This is so when both recipients are exactly in the same conditions but it turns out that they are not. First of all, the boiling water is loosing some water through evaporation at the beginning so, even if initially we put in the same amount of water, after a while it will have less water than its twin pot. Secondly the high temperature of boiling water could change the properties of the material that it’s in when heating it up: it may become a better conductor of heat and accelerate the cooling process. Also the convention currents in both pots will be different, presumably increasing the cooling speed in the boiling water one. Finally there are experiments that show that supercooling is favored in cold water versus hot water. Supercooling is an effect that occurs when water does not freeze at 0ºC but at a few degrees below 0.

Each of this effects are very small and separately could not cause an observable difference in the freezing time. However in some circumstances, the combination of all of them together seems to conspire in such a way that the boiling water freezes faster.

I found trying this experiment in my freezer quite hard because I think that opening and closing the door to check the samples influences it a lot. Then I tried doing it outside on a cold day, but it wasn’t cold enough and finally my Chemist friends tried doing it with dry ice and other fancy gadgets. Long story short: we have not been able to reproduce this effect.

It only happens for some very special initial conditions and, despite having played with the variables around, I haven’t been able to find the right set. In particular I would need to know how much water one needs to put in each container, what kind of material should one use and what should be the initial temperature of the non-boiling water. I found this video in You Tube where they manage to do it in their freezer:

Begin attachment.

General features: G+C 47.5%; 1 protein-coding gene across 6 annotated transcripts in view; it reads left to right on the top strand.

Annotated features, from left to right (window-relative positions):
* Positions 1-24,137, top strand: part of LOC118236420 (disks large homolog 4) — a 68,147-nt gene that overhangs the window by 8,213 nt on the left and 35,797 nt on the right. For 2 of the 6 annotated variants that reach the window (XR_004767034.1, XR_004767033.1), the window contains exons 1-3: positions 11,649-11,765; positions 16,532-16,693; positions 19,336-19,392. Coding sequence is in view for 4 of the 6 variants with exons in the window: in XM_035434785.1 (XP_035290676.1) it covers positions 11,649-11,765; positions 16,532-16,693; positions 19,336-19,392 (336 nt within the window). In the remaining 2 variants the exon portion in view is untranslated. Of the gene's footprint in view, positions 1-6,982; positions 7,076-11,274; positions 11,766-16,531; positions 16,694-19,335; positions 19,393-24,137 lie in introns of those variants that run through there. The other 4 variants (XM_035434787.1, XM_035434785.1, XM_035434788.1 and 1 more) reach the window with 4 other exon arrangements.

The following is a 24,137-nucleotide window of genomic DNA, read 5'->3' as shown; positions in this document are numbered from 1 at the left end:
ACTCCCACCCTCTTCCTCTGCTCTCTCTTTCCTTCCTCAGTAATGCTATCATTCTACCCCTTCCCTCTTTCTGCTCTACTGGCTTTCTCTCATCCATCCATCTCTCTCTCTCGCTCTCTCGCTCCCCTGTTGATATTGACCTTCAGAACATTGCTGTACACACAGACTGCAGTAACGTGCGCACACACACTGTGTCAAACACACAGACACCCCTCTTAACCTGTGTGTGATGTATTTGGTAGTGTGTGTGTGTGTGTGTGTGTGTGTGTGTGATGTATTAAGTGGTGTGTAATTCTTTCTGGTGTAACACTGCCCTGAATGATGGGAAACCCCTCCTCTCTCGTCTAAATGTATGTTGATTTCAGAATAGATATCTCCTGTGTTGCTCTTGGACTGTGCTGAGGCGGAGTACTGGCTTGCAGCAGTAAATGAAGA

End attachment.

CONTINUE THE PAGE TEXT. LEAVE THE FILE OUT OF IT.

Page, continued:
I did try the exact same method and it didn’t work: perhaps my freezer does not reach the right temperature…

The challenge for you now is to try this at home and find the ideal set of initial conditions for it to work.

A colleague of mine has introduced me to this problem which combines mathematics and food. The challenge, as stated by George Hart, is to find three foods that do not go together well but every pair of them does.

In his statement of the problem, George Hart sais that they should not go well together “by any reasonable definition of foods going together”. But I think that this is so subjective that it would be almost impossible to agree on a reasonable definition for this. For instance, I have a bet with another friend in which I claim that if I like a given food alone then there is a way in which I can combine it with chocolate and still like it. However I realize that this wouldn’t mean that other people who are not chocoholics, would like the mix…

In fact, it is quite difficult for me to think of 3 foods that wouldn’t go together under any circumstance. So far, for every combination suggested in George Hart’s website,  I can find a way of cooking them or picking the right proportions such that the combination would taste good to me. But I guess some would say that I would just eat anything…

In that sense, it is even more difficult for me to think about the complementary problem: find 3 foods that go great together but such that every pair of them does not.

Even though I believe it is probably impossible to solve this because of difficulty in agreeing on what goes together well and what doesn’t, it is still a good conversation starter for a lazy afternoon and if you do come up with some ideas please post them in the comments of this post. I’d be happy to accept the challenge of finding a recipe that combines all 3 ingredients and eating it :).